An exercise ball is a great aid to stretch your back and can create some good cracks too. Start by sitting on an inflated exercise ball. Then, slowly advance your feet and lower yourself onto the exercise ball so that your back is on it. Relax completely on the ball. Slowly tighten and straighten your knees to allow your body to move back and forth over the ball, rolling the ball onto different parts of your back. This stretch doesn’t always straighten your back, but your back may straighten itself while you’re on the ball. Be patient though, as this may take a few minutes. Just relax on the ball and enjoy the stretch.
Sit on a mat with your back straight and your legs stretched out. Gently pull your right leg up and cross your left leg with your knee bent. Your left leg should be straight on the floor and your right leg should be with your foot on the floor near your left hip. Wrap your left arm around your body and wrap it around the right side of your right knee. You should already feel body tension. Then use the pressure of your left arm on your right knee to gently rotate your spine back and to the right. When you hear a pop, skip the pose, relax, and then repeat the stretch on the other side.
Lie on the foot of a bed with everything above your shoulder blades hanging off the edge of the bed. Once you’ve stretched all the way down, you should do a full sit-up to extend your spine in the other direction. Then come back down, sliding your shoulder blades a little farther away from the edge of the bed each time.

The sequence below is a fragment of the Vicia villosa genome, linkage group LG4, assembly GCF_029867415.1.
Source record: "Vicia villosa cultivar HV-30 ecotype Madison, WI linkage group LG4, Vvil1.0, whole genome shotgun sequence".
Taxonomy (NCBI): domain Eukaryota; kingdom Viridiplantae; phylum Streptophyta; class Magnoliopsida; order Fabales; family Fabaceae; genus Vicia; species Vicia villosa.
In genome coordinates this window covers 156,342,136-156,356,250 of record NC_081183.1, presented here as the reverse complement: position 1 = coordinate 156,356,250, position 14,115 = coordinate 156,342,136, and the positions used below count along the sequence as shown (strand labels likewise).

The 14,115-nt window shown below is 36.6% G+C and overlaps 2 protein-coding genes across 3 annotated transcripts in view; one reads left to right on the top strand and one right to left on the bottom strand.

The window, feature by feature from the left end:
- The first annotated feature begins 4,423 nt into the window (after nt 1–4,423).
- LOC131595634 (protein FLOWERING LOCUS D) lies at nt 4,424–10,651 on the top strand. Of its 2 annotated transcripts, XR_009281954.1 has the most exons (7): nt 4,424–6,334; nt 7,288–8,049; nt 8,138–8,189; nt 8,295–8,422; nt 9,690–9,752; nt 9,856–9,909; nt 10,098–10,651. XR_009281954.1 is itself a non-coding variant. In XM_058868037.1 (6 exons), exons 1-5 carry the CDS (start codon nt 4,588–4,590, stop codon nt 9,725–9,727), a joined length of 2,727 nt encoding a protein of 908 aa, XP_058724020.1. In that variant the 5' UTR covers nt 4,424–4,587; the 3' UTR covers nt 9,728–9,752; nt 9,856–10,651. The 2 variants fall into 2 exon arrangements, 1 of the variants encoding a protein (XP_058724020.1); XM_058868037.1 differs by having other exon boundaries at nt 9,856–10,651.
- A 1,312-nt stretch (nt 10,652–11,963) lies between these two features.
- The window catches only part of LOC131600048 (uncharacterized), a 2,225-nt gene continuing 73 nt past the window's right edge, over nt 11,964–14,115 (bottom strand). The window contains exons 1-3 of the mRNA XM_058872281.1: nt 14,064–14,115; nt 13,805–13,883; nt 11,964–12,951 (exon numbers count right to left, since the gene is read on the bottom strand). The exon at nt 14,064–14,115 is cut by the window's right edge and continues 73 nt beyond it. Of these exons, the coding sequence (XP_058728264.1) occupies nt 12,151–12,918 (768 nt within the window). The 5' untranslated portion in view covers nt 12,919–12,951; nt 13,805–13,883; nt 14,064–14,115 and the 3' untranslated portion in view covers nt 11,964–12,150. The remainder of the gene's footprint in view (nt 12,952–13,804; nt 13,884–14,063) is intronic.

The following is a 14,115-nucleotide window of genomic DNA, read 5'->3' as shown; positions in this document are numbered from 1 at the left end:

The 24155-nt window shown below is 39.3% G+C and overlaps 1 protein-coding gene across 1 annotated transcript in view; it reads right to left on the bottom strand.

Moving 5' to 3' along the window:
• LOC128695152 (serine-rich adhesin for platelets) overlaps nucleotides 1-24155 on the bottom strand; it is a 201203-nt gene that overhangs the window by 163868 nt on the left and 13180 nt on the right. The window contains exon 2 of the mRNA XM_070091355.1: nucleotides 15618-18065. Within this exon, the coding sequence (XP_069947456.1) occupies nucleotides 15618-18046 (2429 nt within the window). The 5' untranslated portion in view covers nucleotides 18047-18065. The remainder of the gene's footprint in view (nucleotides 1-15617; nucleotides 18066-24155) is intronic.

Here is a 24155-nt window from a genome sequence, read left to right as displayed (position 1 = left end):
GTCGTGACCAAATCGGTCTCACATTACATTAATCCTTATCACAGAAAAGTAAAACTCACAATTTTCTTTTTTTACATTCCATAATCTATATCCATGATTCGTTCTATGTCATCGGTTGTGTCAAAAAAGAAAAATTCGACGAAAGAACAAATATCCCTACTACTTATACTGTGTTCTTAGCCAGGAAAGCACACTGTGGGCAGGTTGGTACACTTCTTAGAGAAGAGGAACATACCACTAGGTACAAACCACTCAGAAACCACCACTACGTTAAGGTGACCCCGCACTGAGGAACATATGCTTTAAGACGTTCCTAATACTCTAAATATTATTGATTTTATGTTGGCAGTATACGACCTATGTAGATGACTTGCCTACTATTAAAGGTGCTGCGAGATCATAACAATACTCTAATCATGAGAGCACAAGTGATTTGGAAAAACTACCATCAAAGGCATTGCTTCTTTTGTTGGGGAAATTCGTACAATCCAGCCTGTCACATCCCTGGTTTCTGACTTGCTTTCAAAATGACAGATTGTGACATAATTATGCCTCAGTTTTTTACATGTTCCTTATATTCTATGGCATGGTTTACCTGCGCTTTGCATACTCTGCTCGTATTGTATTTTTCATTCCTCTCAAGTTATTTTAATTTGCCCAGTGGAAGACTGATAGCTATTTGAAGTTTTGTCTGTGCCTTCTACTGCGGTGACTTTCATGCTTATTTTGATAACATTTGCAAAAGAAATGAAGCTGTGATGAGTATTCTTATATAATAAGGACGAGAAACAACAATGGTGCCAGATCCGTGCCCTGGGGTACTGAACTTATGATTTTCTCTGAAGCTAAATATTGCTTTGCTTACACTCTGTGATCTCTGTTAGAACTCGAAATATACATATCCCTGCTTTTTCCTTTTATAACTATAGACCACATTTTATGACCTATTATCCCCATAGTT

This is a Pilates stretch designed to loosen the muscles around the spine. Lie on a mat and draw both knees to your chest. Hold her with your hands. Then slowly rock back and forth, slowly gaining more momentum. Try to feel each section of your spine on the mat as you rock back and forth.
Lie face-up on a hard floor (not carpet) and stretch your arms out. Bend your knees to about 45 degrees, or enough so that your hips tilt down and your lower spine is flat on the floor. You’re trying to get your entire spine on the floor. Press lightly on the back of your head. Your vertebrae should pop slightly in one to three places between your shoulder blades with very little pressure. Stop immediately if you are in pain or uncomfortable!
Place your hands on the back of your head and push your head forward so your chin goes toward your chest.
Your back pain may be temporarily relieved by straightening. But chronic pain should be evaluated by a doctor. Back pain can come from poor sitting posture or from a strain during exercise. Most of the time they go away on their own. However, if you have pain that lasts longer than a few weeks, you should see a doctor for a check-up. Depending on the cause of the back pain, your doctor will recommend treatment. Back pain is usually treated with physical therapy and perhaps medication. In rare cases, an operation may also be necessary.
It’s okay to splint your back every now and then to reduce pain. However, if you do it consistently, you can overstretch the muscles in your back. The result is a condition called hypermobility. If you feel like you’re constantly adjusting your back due to pain, you better see a doctor.
Hypermobility loosens your back muscles, which can limit the function of your spine and the muscles and ligaments around your back.
For mild pain, stretching usually works better than pinching. To stretch your back, bend your torso forward and then back. Then side to side. That should ease the tension a bit.
This is best done in the shower after about five minutes of showering.